Top 10 Holiday Pet Hazards

The holidays may be the happiest time of year, but it can also be the most hazardous for your pet. Common holiday decorations and the festivities that accompany the holidays can be dangerous, if not tragic, if the proper precautions are not taken. Make sure the humans in your household are aware of these ten common holiday dangers for dogs and cats. 

Holiday Pet Hazards1. Christmas Trees 

Pets are curious, so make sure your tree is properly secured. If you know your dog or cat likes climbing in trees, anchor the tree top to the nearest wall using a rope or strong cord. Don’t forget to make sure the water in the tree stand is inaccessible to your pets — preservatives, sugar and aspirin additives in the water can cause your pet to have a very upset tummy if ingested.

2. Pine Needles

Opting for a real tree or decorating with wreaths? Frequently check the areas around your real foliage. If ingested, sharp pine needles can puncture your pet’s intestines.

3. Holiday Plants 

Holiday plants can help your home feel like a winter wonderland but they can also cause severe medical distress if ingested by your pet. Holly and mistletoe are extremely poisonous. The white sap of those pretty poinsettias can cause gastric distress, too. If you choose to decorate with plants, keep them out of your pet’s reach.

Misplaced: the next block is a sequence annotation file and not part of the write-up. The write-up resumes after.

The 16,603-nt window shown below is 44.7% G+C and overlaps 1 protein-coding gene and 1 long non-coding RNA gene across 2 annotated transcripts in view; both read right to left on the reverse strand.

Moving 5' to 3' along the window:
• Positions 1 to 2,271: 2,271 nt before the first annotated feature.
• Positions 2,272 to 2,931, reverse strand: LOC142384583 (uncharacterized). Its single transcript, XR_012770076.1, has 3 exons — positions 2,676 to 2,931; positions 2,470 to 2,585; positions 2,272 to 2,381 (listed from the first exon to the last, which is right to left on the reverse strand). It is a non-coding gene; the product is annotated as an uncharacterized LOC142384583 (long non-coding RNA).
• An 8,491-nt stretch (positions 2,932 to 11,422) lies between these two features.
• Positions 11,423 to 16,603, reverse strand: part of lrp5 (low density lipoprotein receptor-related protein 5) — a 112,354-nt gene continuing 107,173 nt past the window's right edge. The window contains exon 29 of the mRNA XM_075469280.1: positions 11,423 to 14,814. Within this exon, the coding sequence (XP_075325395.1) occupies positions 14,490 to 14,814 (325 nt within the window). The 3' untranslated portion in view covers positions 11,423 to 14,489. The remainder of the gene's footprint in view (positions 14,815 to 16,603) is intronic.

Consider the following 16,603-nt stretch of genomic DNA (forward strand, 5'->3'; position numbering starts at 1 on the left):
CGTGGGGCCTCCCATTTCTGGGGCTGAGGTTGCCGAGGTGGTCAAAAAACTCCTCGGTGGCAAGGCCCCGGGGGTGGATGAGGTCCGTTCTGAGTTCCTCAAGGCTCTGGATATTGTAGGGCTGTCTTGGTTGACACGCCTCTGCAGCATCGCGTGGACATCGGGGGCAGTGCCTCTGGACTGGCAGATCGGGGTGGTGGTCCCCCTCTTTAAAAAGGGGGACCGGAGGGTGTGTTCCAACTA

4. Christmas Ornaments 

Keep sharp and breakable ornaments, dreidels, and string objects (including tinsel and ribbons) out of your pet’s reach. Avoid edible or aromatic ornaments. If ingested, these items can seriously damage your pet’s intestines and stomach.

5. Electrical Cords 

Beware of electrical cords from your festive holiday lights. Cords should be secured and out of the reach of curious puppies and kittens who like to chew.

6. Candles 

Never leave lit candles unattended. Place candles away from curious pets to limit the chance of an accident caused by a wagging tail or playful paw. A better option may be to opt for flameless, electrical candles instead.

7. Bones 

Those tasty holiday meals may yield an excess of seemingly tasty bones. Don’t feed them to your pets! Small bones or bone chips can become lodged in your pet’s throat, stomach or intestinal tract.

8. Fat 

Indulging this holiday season? Aren’t we all! While it may be tempting to treat your furry friend, please don’t. Food high in fat, like poultry skin and gravy, can cause serious gastrointestinal upset. 

9. Alcohol 

Keep alcohol and food containing alcohol (e.g. rum cake or rum balls) out of reach. Alcoholic beverages and food products containing alcohol can cause vomiting, diarrhea, decreased coordination, central nervous system depression, difficulty breathing, tremors, abnormal blood acidity, coma, and even death.

10. Stress and Company 

With family and friends coming in and out of your home, be cautious of open doors. Your pet should have a collar with ID tag on at all times as well as a microchip (make sure contact information is current). Ask guests to be careful when entering or exiting your home, and remind visitors that while your pet is friendly, the holidays and added stress of company may cause him or her to be shy or unenthusiastic. Set up a quiet retreat in an area of your home with blankets, fresh water and toys for your pets to go to if the festivities get too stressful.

With a little extra effort, your four-legged family members can enjoy the holiday season just as much as those with two legs. And if you think your pet has ingested something potential poisonous or dangerous, please contact your veterinarian or the ASPCA Poison Control Hotline (888-426-4435) immediately.

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